Sri Lanka's decision to lift the Emergency regulations, as announced by President Mahinda Rajapaksa in Parliament last week, is a step towards creating a positive environment for national reconciliation. The regulations rode on powers granted to government under the 1947 Public Security Ordinance. They have remained almost continuously in force since the 1971 Janatha Vimukthi Peramuna insurgency in southern Sri Lanka, through the years of the armed Tamil militancy in the North and the East. But there was never any real justification for retaining them after the LTTE's military defeat in 2009. The broad sweep and vague language of the regulations struck fear among the Tamil minority, and curtailed the freedoms of all Sri Lankans. Over the years, and especially after the LTTE's assassination of Foreign Minister Lakshman Kadirgamar in 2005 until the end of the war, the government introduced a welter of overlapping regulations arming security personnel with wide and arbitrary powers to search, detain, and arrest people for “terrorism,” which itself was not clearly defined. Draconian in their scope, the regulations undermined the freedom of speech, expression, and movement. The monthly approval needed from Parliament for their extension was an insufficient cover. With the immunity they provided to officials, the instances of misuse were many, especially in the Tamil-dominated areas of Sri Lanka.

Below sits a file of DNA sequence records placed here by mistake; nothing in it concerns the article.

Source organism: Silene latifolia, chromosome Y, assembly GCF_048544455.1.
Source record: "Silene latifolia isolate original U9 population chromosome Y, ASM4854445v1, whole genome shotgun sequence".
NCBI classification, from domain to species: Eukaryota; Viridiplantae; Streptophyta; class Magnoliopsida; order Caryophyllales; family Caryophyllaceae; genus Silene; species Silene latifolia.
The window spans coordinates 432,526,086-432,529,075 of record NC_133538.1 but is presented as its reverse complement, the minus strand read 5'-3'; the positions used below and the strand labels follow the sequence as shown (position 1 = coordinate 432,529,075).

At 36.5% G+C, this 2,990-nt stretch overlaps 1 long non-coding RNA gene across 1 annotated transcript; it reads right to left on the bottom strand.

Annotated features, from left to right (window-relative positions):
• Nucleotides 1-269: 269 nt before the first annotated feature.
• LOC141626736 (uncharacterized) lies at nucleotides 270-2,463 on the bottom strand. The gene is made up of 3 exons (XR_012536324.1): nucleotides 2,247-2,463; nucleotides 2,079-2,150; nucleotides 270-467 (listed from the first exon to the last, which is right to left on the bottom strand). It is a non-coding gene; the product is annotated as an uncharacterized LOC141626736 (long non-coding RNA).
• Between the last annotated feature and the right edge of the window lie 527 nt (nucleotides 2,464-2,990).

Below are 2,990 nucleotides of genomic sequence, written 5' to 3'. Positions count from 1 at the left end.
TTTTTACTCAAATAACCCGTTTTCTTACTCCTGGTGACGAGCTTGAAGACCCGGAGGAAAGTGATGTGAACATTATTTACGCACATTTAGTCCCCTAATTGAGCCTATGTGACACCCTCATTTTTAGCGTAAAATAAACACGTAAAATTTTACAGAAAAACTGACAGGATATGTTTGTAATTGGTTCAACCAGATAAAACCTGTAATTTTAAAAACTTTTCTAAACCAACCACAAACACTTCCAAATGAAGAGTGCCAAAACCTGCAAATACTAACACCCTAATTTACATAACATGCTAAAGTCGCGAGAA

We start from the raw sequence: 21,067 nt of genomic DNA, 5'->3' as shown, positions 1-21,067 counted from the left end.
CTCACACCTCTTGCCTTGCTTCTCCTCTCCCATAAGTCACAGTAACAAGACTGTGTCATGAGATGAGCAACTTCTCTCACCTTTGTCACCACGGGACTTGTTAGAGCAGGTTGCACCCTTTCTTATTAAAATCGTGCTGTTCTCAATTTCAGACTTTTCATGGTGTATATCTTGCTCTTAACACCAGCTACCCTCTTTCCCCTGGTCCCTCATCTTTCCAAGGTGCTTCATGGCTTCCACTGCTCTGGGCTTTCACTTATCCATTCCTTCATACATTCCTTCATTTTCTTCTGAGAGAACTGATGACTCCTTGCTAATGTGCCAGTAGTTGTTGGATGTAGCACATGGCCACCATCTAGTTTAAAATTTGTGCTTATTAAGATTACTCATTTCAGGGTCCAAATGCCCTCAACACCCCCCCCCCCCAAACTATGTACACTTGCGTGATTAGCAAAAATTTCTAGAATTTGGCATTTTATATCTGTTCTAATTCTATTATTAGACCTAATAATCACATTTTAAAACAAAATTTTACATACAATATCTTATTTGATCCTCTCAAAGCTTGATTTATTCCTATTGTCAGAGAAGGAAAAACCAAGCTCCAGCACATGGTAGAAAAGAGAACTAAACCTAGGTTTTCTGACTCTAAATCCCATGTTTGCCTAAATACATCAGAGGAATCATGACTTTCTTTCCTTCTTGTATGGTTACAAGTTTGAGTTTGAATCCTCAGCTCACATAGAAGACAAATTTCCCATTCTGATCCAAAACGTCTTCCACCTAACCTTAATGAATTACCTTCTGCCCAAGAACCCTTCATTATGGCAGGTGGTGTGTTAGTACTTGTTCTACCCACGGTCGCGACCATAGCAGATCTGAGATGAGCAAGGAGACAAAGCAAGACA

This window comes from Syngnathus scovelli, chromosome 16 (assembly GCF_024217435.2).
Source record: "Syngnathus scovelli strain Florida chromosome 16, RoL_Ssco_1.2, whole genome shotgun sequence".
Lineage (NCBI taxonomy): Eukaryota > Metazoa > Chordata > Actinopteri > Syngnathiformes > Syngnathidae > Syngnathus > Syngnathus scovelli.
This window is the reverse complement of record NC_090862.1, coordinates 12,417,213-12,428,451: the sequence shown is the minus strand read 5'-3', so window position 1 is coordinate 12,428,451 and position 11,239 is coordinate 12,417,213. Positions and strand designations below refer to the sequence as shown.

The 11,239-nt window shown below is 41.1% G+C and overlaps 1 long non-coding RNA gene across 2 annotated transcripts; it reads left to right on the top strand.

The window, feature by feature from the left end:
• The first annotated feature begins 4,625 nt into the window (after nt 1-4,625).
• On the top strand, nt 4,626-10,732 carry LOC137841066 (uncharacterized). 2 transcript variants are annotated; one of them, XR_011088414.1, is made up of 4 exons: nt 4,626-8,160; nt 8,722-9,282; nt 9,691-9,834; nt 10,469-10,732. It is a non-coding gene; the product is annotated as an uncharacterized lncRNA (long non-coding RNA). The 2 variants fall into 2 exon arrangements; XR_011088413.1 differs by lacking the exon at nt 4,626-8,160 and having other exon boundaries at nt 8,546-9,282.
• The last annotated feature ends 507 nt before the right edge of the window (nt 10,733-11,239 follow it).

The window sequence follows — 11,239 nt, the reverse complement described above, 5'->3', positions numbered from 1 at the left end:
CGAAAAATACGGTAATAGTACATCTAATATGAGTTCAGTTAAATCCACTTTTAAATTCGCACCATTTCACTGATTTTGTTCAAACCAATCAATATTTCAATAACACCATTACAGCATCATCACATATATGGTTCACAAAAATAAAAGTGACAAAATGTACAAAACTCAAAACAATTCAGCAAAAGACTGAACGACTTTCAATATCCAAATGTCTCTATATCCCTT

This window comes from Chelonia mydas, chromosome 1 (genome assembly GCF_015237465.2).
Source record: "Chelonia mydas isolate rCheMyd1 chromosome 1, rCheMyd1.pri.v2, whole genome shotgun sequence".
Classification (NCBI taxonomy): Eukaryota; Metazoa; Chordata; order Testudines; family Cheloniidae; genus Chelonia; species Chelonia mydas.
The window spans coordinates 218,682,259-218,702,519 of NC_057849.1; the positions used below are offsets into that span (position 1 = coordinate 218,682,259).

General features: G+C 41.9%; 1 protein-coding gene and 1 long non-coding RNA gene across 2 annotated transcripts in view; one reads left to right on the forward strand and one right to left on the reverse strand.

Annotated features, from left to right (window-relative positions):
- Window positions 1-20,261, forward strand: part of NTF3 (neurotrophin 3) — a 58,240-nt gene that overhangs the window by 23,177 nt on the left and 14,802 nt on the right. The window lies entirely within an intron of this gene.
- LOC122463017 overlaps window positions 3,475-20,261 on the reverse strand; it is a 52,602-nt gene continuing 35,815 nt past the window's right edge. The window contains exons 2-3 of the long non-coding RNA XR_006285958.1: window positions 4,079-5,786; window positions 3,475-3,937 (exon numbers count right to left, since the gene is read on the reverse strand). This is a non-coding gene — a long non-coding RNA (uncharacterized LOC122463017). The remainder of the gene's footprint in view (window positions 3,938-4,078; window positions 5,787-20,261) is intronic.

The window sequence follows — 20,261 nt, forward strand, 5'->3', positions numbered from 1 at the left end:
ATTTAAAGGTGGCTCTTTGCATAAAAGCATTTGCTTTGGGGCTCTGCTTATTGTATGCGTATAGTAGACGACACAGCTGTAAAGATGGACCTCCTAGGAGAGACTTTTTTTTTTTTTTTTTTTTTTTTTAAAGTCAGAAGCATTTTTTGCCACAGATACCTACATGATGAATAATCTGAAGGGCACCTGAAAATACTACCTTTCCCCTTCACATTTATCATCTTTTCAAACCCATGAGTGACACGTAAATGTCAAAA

The Sri Lankan government must clarify how it proposes to deal with the people — their numbers are unclear — still detained under the Emergency laws. It also remains to be seen how Sri Lanka will now use the Prevention of Terrorism Act, a law so severe that it more than mirrors the Emergency regulations in its scope and powers; the two were implemented simultaneously or interchangeably. Without losing any momentum, the Sri Lankan polity must now quickly move towards setting up the political framework to address the Tamil question — the just solution to which is wide-ranging devolution of powers within a united Sri Lanka. The 13th Amendment provides a decent start but, as the whole world knows, Tamil aspirations go beyond this. It is certainly time to concretise the ‘plus' in the 13th Amendment-plus to which President Rajapaksa committed his government before the LTTE was eliminated as a military entity. In shaping an enduring political solution, the role of the Tamil National Alliance, which decisively won the recent local bodies elections in the North, is crucial. Thus far it has fallen woefully short of articulating a clear vision of a constitutional solution. It is time it steps up to the task.